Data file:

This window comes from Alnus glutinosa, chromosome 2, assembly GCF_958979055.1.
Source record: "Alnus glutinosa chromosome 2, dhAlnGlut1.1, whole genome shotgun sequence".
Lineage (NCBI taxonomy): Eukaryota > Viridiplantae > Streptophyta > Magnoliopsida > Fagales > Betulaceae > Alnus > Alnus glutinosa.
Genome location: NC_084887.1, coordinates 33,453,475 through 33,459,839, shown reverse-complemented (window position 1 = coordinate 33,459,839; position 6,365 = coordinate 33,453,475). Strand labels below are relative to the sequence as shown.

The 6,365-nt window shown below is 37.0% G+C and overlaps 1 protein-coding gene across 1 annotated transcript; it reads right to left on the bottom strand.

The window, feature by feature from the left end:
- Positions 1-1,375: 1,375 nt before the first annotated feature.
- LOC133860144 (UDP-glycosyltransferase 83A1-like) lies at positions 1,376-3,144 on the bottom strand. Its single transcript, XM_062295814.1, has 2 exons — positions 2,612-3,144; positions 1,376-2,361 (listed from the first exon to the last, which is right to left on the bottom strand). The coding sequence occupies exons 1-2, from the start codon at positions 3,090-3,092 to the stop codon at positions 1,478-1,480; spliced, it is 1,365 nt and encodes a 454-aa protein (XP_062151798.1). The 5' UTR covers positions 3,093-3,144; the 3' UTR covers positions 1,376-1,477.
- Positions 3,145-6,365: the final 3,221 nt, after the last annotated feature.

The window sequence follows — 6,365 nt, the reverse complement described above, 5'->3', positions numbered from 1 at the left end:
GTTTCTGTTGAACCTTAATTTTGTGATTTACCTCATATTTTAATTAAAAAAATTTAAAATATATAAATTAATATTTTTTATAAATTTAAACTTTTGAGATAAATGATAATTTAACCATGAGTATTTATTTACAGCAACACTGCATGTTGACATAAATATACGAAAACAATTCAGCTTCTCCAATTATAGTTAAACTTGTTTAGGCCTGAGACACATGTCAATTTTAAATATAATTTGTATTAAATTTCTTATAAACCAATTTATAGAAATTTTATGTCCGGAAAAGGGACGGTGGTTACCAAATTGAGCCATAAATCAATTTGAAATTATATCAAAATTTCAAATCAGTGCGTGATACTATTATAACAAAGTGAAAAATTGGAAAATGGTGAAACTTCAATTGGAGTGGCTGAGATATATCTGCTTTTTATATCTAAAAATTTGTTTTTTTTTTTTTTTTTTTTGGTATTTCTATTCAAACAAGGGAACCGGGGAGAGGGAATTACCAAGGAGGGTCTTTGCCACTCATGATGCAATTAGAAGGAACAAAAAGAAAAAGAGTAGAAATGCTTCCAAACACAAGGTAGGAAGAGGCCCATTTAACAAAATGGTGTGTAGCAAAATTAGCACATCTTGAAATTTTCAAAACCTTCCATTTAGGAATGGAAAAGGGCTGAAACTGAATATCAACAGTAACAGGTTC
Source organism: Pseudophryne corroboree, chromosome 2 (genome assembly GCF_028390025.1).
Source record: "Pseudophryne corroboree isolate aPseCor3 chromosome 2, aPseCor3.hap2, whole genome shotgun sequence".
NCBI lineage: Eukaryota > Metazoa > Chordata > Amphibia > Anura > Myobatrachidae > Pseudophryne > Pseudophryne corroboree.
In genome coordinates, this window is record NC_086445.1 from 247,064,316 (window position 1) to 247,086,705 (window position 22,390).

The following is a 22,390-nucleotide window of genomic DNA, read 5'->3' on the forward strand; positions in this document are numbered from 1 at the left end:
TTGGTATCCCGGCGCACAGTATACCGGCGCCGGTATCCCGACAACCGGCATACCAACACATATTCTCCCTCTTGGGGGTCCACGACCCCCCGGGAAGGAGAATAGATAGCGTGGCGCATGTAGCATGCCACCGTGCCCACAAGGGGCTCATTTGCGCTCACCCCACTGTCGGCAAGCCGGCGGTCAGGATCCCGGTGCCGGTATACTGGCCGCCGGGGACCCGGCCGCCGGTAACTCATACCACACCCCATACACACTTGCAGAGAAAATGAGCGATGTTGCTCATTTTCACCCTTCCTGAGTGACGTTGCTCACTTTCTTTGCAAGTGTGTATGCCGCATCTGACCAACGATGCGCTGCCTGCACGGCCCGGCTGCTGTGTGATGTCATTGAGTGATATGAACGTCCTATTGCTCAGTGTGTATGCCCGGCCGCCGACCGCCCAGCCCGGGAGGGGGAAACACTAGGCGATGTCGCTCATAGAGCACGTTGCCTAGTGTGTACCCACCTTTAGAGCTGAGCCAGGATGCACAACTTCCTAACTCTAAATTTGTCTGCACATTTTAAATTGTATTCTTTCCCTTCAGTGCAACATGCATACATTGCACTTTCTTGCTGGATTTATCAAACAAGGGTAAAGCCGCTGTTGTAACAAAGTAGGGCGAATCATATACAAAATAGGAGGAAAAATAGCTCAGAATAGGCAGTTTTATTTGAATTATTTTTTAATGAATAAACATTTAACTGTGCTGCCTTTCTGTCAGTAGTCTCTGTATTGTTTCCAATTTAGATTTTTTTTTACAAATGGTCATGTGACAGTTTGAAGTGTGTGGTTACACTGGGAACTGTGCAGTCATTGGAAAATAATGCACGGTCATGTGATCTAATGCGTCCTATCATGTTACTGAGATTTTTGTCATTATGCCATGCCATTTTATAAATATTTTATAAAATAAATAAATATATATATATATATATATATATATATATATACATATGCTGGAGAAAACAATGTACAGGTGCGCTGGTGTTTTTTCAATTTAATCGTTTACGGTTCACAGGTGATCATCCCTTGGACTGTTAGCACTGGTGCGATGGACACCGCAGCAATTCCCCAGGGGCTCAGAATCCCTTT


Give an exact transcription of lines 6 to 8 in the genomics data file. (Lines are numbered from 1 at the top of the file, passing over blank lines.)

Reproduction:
The window, feature by feature from the left end:
- Positions 1-1,375: 1,375 nt before the first annotated feature.
- LOC133860144 (UDP-glycosyltransferase 83A1-like) lies at positions 1,376-3,144 on the bottom strand. Its single transcript, XM_062295814.1, has 2 exons — positions 2,612-3,144; positions 1,376-2,361 (listed from the first exon to the last, which is right to left on the bottom strand). The coding sequence occupies exons 1-2, from the start codon at positions 3,090-3,092 to the stop codon at positions 1,478-1,480; spliced, it is 1,365 nt and encodes a 454-aa protein (XP_062151798.1). The 5' UTR covers positions 3,093-3,144; the 3' UTR covers positions 1,376-1,477.